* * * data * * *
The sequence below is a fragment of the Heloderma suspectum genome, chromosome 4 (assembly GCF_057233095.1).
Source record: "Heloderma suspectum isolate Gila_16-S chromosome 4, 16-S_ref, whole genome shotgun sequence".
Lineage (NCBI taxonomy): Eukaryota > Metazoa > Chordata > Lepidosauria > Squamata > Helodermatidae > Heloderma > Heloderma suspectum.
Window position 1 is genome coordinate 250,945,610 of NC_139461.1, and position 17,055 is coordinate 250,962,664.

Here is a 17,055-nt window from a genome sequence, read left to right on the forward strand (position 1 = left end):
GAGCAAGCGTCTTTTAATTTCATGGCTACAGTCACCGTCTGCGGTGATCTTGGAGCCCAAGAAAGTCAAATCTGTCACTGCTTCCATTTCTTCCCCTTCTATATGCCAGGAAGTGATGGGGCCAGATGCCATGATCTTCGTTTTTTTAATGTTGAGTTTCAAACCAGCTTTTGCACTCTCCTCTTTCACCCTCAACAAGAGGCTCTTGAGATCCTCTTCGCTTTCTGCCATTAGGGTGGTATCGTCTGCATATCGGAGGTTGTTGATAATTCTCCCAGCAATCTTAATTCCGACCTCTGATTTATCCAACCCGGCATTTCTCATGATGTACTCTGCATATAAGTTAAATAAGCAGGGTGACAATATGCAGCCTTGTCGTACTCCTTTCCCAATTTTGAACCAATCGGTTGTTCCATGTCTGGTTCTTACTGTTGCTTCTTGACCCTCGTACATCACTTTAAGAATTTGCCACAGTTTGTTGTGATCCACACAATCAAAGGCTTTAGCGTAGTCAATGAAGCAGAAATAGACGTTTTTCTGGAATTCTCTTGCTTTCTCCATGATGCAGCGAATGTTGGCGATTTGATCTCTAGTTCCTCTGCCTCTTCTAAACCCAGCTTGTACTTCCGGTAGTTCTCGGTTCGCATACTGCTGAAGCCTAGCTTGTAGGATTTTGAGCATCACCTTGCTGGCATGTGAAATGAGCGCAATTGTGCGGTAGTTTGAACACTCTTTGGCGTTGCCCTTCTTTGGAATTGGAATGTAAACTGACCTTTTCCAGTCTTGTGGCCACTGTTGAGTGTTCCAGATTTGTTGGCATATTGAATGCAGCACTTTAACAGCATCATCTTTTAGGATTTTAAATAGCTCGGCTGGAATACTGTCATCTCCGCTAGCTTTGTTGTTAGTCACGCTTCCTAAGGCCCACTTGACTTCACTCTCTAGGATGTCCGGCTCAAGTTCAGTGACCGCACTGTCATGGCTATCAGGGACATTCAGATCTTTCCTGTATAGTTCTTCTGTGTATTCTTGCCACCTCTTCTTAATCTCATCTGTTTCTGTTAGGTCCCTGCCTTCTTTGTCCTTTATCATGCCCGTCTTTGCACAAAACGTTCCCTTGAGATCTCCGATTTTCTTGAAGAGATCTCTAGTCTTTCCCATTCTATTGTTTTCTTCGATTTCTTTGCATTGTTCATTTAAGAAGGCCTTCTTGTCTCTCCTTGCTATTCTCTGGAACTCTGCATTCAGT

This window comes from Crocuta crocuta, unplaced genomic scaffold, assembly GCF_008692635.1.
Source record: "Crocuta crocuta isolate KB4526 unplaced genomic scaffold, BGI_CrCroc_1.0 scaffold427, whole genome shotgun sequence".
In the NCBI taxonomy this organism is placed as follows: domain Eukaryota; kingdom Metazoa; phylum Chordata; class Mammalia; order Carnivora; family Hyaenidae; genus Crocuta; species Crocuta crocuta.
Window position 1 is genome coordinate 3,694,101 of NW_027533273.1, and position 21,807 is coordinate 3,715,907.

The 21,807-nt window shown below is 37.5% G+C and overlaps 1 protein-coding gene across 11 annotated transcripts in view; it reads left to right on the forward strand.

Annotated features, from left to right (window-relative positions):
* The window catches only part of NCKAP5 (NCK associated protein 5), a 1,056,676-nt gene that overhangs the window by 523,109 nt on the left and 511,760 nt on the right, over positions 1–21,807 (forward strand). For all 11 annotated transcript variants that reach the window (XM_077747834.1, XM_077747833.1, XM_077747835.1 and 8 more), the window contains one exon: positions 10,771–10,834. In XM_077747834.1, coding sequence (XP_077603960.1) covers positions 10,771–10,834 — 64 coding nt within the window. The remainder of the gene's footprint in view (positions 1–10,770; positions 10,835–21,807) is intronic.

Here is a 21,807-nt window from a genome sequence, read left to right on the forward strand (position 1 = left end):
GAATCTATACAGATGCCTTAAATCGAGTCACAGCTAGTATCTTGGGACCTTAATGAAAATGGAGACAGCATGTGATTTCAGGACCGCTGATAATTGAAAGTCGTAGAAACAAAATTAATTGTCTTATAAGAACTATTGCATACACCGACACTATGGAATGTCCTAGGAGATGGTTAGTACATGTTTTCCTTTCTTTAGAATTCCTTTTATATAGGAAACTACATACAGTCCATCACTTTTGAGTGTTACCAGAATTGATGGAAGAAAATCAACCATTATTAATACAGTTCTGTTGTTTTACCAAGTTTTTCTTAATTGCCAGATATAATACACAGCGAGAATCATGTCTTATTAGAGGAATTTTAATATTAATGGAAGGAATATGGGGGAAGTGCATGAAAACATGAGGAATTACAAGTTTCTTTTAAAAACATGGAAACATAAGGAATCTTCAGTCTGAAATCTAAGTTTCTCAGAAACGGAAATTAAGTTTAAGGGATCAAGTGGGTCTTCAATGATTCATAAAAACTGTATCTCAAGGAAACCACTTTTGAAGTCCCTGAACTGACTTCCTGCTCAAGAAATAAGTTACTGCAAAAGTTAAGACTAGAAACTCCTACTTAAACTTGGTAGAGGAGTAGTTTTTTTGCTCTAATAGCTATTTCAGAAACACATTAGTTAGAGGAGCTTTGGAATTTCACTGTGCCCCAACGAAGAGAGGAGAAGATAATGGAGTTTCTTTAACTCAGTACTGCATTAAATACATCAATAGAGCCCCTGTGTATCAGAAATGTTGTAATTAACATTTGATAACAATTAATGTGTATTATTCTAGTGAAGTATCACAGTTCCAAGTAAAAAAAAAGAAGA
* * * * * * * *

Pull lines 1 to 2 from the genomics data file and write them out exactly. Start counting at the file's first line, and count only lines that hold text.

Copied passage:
The sequence below is a fragment of the Heloderma suspectum genome, chromosome 4 (assembly GCF_057233095.1).
Source record: "Heloderma suspectum isolate Gila_16-S chromosome 4, 16-S_ref, whole genome shotgun sequence".